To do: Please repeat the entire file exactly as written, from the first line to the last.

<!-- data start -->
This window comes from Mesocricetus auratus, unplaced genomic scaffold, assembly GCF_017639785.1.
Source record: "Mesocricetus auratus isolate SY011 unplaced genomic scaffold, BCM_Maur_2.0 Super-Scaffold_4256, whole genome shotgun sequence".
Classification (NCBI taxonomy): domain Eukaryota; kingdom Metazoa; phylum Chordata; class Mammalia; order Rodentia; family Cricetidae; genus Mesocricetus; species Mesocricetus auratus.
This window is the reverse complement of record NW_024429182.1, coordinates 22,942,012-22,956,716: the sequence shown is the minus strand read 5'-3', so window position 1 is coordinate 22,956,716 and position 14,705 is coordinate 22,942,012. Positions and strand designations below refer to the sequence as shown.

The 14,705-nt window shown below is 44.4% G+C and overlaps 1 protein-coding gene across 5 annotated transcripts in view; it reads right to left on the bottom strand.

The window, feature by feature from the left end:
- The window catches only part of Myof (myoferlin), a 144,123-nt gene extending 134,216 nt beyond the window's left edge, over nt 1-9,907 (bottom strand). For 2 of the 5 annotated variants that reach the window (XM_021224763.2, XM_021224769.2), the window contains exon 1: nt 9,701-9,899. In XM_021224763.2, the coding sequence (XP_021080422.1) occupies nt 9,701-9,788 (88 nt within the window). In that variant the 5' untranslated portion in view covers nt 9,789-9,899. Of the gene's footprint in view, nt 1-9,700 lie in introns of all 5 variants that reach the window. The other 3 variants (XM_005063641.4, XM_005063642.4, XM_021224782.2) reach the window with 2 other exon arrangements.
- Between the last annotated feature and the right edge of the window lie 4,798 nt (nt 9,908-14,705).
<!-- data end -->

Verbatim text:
This window comes from Mesocricetus auratus, unplaced genomic scaffold, assembly GCF_017639785.1.
Source record: "Mesocricetus auratus isolate SY011 unplaced genomic scaffold, BCM_Maur_2.0 Super-Scaffold_4256, whole genome shotgun sequence".
Classification (NCBI taxonomy): domain Eukaryota; kingdom Metazoa; phylum Chordata; class Mammalia; order Rodentia; family Cricetidae; genus Mesocricetus; species Mesocricetus auratus.
This window is the reverse complement of record NW_024429182.1, coordinates 22,942,012-22,956,716: the sequence shown is the minus strand read 5'-3', so window position 1 is coordinate 22,956,716 and position 14,705 is coordinate 22,942,012. Positions and strand designations below refer to the sequence as shown.

The 14,705-nt window shown below is 44.4% G+C and overlaps 1 protein-coding gene across 5 annotated transcripts in view; it reads right to left on the bottom strand.

The window, feature by feature from the left end:
- The window catches only part of Myof (myoferlin), a 144,123-nt gene extending 134,216 nt beyond the window's left edge, over nt 1-9,907 (bottom strand). For 2 of the 5 annotated variants that reach the window (XM_021224763.2, XM_021224769.2), the window contains exon 1: nt 9,701-9,899. In XM_021224763.2, the coding sequence (XP_021080422.1) occupies nt 9,701-9,788 (88 nt within the window). In that variant the 5' untranslated portion in view covers nt 9,789-9,899. Of the gene's footprint in view, nt 1-9,700 lie in introns of all 5 variants that reach the window. The other 3 variants (XM_005063641.4, XM_005063642.4, XM_021224782.2) reach the window with 2 other exon arrangements.
- Between the last annotated feature and the right edge of the window lie 4,798 nt (nt 9,908-14,705).